In the face of potential disappointment and let down, human nature has a way of altering one’s point of view for the purpose of preventing rejection and experiencing immediate, albeit temporary, gratification. An appropriate scriptural reference would be “And what do you benefit if you gain the whole world but lose your own soul?” Mark 8:36 NLT The Prodigal Son set aside all his learning, culture, values and integrity once he found himself between a rock and a hard place. Teaching your children to have integrity will go a long way to not only curing them of the entitlement complex, but will also serve as a valuable lesson on handling life’s disappointments, because they are sure to come.
4. Reinforce with your children that no mistake is unforgivable, and the path to correction begins with humility.
Here is where we as parents have the most growing to do. When was the last time you graciously forgave your child for having wronged you? What constitutes a child having wronged a parent? We have established that children are self centered. When would they have come into the knowledge of what was insulting to you? As parents we must be willing to look at the situations from the perspective of the child and recognize that they are more likely not directly opposing you, but attempting to fulfill their own needs. And whether or not the offense was intentional, teach them to acknowledge, accept and apologize for their mistakes and misgivings. Being able to swallow pride and render those two difficult little words, “I’m sorry,” with sincerity is a behavior trait that sifts the wheat from the chaff. Reinforcing that humility is noble and honorable will help your child appreciate forgiveness much more once given.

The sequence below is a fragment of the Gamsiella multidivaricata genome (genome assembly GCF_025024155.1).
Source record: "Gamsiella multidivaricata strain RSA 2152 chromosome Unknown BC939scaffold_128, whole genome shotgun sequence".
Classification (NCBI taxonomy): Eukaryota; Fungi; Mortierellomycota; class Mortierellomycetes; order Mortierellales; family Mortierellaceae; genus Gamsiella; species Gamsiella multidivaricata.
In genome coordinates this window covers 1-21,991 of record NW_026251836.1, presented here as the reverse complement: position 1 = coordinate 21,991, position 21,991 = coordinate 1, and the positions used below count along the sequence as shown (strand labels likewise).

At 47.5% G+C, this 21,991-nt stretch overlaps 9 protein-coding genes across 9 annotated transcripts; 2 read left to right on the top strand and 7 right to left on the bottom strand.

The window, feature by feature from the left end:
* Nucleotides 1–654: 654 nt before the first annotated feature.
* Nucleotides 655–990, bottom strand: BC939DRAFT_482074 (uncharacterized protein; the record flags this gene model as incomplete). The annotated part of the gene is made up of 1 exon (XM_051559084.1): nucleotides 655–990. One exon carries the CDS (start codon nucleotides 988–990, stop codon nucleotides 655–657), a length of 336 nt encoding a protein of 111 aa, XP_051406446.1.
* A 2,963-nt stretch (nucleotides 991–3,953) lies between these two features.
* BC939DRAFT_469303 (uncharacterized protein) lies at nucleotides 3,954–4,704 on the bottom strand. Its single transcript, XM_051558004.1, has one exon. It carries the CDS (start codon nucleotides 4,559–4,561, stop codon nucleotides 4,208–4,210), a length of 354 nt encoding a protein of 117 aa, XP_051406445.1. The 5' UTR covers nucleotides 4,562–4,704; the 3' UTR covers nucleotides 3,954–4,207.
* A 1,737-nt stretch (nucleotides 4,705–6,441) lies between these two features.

I was inspired to write this from a Facebook post of a high school alum, whom we’ll call Mary. Mary was berated by a university student who missed the opportunity to register for her class, and by a turn of events beyond either of their control, the student jumped to the conclusion that additional people were let into the class after she was told that she would have to wait until the next go ’round. Mary was shocked and appalled at this response, and the intrinsic “fight/flight” nature arose within her. She appealed to those of intellect and enlightenment in her Facebook post regarding how she should respond to this student, who charging full speed down the path to becoming an entitled adult. The discussion that ensued reinforced for me that we, as parents and those who interact with the Millennial Generation, must begin to address this entitlement issue before this generation of young people “rights fight” themselves into a corner and the society they so desperately want to be a part of rejects them. We must help them understand, with compassion and concern, that “you get more flies with honey than vinegar,” and a little common courtesy goes a long way. We must consistently reinforce that entitlement is not an acceptable mindset, and not be apologetic about our stance. We must be willing to lovingly bring them back into the fold once their wants and desires have been rejected and teach them the error of their ways without condemning them for their mistakes. And we must be mindful that our persistence, consistency and love will eventually help them overcome their entitlement issues, and when that happens, we can esteem that which they have obtained greatly.